Seungwon Yoon


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Nonsense!: Quality Control via Two-Step Reason Selection for Annotating Local Acceptability and Related Attributes in News Editorials
Wonsuk Yang | Seungwon Yoon | Ada Carpenter | Jong Park
Proceedings of the 2019 Conference on Empirical Methods in Natural Language Processing and the 9th International Joint Conference on Natural Language Processing (EMNLP-IJCNLP)

Annotation quality control is a critical aspect for building reliable corpora through linguistic annotation. In this study, we present a simple but powerful quality control method using two-step reason selection. We gathered sentential annotations of local acceptance and three related attributes through a crowdsourcing platform. For each attribute, the reason for the choice of the attribute value is selected in a two-step manner. The options given for reason selection were designed to facilitate the detection of a nonsensical reason selection. We assume that a sentential annotation that contains a nonsensical reason is less reliable than the one without such reason. Our method, based solely on this assumption, is found to retain the annotations with satisfactory quality out of the entire annotations mixed with those of low quality.

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Computer Assisted Annotation of Tension Development in TED Talks through Crowdsourcing
Seungwon Yoon | Wonsuk Yang | Jong Park
Proceedings of the First Workshop on Aggregating and Analysing Crowdsourced Annotations for NLP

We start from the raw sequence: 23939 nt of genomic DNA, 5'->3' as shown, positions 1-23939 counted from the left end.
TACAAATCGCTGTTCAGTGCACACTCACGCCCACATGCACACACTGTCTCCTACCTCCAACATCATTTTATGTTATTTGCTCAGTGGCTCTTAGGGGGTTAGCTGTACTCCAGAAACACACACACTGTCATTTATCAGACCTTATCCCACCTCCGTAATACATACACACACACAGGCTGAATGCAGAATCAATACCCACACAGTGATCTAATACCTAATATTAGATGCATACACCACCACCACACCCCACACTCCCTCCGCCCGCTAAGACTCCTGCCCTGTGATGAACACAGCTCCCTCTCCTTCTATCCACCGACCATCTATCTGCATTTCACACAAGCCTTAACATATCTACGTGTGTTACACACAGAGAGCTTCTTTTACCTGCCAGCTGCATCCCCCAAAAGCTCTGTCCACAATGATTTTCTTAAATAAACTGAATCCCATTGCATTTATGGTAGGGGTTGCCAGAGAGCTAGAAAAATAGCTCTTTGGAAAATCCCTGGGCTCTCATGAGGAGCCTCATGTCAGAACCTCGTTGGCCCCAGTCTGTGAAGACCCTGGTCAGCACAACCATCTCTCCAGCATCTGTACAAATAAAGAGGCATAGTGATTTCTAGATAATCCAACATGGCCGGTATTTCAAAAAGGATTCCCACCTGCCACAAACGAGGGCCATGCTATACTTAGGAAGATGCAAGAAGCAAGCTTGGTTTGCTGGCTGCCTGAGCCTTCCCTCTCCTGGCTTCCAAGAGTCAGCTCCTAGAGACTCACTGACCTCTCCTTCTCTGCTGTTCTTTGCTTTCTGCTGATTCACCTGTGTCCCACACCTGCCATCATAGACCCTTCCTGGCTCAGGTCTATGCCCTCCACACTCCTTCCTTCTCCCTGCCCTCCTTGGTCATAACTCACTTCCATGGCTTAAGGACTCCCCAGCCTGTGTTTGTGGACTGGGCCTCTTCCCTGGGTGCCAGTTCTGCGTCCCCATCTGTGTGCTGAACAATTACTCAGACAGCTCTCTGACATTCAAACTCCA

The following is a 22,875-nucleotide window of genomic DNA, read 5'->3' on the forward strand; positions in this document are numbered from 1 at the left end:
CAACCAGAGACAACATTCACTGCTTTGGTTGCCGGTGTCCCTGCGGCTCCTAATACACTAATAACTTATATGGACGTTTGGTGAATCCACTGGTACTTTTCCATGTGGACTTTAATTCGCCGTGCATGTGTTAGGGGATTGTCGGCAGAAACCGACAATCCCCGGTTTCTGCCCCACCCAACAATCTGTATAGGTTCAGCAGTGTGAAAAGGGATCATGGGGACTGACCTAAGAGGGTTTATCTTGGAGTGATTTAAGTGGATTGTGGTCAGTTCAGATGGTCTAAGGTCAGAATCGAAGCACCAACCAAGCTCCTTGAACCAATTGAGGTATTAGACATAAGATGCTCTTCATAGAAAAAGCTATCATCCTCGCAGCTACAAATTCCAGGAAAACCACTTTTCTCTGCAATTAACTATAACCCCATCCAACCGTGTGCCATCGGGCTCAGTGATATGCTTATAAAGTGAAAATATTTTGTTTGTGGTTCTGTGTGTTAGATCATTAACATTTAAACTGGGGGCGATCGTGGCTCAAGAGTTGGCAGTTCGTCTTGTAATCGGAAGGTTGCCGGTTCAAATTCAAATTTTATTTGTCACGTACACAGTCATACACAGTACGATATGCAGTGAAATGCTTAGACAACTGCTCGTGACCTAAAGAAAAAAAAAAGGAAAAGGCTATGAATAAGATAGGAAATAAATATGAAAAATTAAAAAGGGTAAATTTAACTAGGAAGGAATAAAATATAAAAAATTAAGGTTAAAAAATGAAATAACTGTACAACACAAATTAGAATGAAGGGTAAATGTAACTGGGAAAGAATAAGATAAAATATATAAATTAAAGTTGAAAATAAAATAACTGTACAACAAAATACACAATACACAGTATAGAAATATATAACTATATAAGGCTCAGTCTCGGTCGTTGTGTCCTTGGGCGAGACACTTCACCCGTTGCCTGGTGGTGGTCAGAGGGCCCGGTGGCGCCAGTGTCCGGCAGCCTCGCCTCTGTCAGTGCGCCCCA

We propose a method of machine-assisted annotation for the identification of tension development, annotating whether the tension is increasing, decreasing, or staying unchanged. We use a neural network based prediction model, whose predicted results are given to the annotators as initial values for the options that they are asked to choose. By presenting such initial values to the annotators, the annotation task becomes an evaluation task where the annotators inspect whether or not the predicted results are correct. To demonstrate the effectiveness of our method, we performed the annotation task in both in-house and crowdsourced environments. For the crowdsourced environment, we compared the annotation results with and without our method of machine-assisted annotation. We find that the results with our method showed a higher agreement to the gold standard than those without, though our method had little effect at reducing the time for annotation. Our codes for the experiment are made publicly available.